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ARS Home » Plains Area » Grand Forks, North Dakota » Grand Forks Human Nutrition Research Center » Healthy Body Weight Research » Research » Publications at this Location » Publication #276708

Title: Multiple input modes for context appropriate diet reporting

item SIELING, JARED - Mei Research, Ltd
item MOON, JON - Mei Research, Ltd
item Whigham Grendell, Leah
item Roemmich, James

Submitted to: International Society for Behavioral Nutrition and Physical Activity
Publication Type: Abstract Only
Publication Acceptance Date: 3/12/2012
Publication Date: 5/23/2012
Citation: Sieling, J., Moon, J., Whigham Grendell, L.D., Roemmich, J.N. 2012. Multiple input modes for context appropriate diet reporting [abstract]. International Society for Behavioral Nutrition and Physical Activity. p. 53.

Interpretive Summary:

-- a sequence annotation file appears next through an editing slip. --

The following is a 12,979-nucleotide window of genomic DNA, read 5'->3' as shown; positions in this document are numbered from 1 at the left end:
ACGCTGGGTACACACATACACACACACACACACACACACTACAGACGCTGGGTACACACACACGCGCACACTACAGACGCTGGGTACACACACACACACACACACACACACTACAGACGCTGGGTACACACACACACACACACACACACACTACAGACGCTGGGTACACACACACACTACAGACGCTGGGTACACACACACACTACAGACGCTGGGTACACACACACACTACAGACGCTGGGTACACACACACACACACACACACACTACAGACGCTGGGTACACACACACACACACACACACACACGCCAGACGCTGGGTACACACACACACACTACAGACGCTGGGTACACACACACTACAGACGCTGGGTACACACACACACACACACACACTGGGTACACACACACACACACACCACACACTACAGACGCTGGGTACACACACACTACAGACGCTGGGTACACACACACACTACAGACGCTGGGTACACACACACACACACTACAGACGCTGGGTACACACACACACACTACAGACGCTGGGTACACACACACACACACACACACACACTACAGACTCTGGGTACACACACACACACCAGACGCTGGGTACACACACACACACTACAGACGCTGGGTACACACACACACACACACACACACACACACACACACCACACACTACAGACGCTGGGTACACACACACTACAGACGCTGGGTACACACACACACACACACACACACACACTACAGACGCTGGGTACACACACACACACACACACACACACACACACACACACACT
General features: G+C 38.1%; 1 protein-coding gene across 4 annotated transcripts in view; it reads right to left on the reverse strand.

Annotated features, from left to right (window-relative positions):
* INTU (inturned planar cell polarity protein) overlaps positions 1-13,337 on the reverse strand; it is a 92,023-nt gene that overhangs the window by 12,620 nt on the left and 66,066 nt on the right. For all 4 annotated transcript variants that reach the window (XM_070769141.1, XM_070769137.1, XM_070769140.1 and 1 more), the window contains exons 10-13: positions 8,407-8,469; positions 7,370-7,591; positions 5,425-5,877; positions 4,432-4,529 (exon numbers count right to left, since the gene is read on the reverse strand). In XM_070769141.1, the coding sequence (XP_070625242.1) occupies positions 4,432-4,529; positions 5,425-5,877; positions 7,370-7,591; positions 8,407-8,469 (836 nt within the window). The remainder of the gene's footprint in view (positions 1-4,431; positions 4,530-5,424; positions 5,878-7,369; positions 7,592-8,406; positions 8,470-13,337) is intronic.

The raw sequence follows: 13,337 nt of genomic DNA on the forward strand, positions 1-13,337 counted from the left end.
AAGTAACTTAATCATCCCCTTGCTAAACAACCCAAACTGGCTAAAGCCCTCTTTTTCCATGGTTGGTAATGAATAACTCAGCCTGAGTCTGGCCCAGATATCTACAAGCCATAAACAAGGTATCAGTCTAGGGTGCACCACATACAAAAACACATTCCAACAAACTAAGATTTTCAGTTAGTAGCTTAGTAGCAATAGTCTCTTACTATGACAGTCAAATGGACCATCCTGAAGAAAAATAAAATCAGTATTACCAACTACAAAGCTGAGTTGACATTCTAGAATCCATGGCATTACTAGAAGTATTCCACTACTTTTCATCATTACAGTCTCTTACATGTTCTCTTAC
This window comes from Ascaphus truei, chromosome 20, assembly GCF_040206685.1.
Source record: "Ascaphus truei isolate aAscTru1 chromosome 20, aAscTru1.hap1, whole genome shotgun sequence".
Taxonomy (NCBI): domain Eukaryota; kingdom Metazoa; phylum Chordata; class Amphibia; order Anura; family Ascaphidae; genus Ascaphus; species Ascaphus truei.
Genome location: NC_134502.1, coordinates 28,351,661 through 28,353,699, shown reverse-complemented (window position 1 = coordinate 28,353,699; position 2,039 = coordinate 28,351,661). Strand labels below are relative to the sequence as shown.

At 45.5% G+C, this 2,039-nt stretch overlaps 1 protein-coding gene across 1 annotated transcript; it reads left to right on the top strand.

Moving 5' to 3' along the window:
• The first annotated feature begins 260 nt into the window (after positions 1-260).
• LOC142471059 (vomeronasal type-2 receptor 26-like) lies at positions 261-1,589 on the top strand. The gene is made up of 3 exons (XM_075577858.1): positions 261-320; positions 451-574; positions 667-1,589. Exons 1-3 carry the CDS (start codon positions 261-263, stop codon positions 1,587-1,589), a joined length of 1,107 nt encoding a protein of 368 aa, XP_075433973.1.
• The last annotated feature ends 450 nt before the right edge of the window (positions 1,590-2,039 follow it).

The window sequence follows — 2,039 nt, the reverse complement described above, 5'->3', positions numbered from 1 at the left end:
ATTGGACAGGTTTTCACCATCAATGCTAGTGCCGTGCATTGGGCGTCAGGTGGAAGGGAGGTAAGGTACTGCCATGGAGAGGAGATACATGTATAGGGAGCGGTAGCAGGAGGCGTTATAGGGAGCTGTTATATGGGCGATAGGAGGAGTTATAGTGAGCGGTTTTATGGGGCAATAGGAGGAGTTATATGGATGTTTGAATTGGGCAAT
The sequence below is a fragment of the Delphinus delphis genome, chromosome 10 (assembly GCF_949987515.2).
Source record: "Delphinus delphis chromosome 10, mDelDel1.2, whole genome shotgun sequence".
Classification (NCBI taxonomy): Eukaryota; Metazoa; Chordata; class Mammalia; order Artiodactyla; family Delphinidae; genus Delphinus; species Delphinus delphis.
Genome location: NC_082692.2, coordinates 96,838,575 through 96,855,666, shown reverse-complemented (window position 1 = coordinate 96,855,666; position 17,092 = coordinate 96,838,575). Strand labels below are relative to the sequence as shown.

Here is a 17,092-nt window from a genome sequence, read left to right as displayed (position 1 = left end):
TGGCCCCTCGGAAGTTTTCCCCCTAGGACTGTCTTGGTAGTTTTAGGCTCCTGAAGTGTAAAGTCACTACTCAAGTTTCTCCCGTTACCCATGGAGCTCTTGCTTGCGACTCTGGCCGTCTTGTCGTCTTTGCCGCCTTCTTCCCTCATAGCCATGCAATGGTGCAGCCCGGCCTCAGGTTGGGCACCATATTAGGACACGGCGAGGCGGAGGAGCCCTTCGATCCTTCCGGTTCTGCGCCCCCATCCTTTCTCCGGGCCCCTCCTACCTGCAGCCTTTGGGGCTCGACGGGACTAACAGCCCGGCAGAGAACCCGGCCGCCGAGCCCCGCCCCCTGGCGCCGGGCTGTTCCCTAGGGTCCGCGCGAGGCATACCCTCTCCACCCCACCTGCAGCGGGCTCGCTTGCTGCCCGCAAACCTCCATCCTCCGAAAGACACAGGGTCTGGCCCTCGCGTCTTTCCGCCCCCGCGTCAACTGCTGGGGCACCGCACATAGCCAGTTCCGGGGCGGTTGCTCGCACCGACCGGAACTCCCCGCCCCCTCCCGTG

Technical Abstract: Purpose: Systematic error (bias) in reporting dietary intake decreases when conducted closer to the eating event. However, concurrent reporting can increase participant burden, leading to missed or incomplete reports, or alter behavior in incompatible environments. Studies found increased compliance with mobile devices, but these applied only one Input method for all participants and contexts. Methods: Multiple technologies for food entry can be configured dynamically to accommodate participants’ context and personal preference. We set out to exploit smart phone features to provide multiple user interactions, data management and verifications in a flexible system. Results: Six input methods were developed successfully that can be configured by investigators or participants, and used singly or In correlation, for dietary intake: typing in of food descriptions, speech-to-text conversion with automated food item extraction, record voice for later playback, capture pre-and post-meal photos, capture food label/nutrition facts/barcode photos, and select from recently consumed food sets. One or multiple food databases can be stored and accessed on the phone or wirelessly. Dietary reports are immediately available by remote access for investigators and can be used for multiple-pass entry (e.g., recall interview supported by earlier inputs). Conclusion: Using multiple input modes is technically feasible and can reduce reporting time. However, using this “N-of-1” approach may conflict with principles in study design that every episode be measured in the same way to minimize unknown errors. Validation studies are being designed to determine overall benefit in new reporting configurations.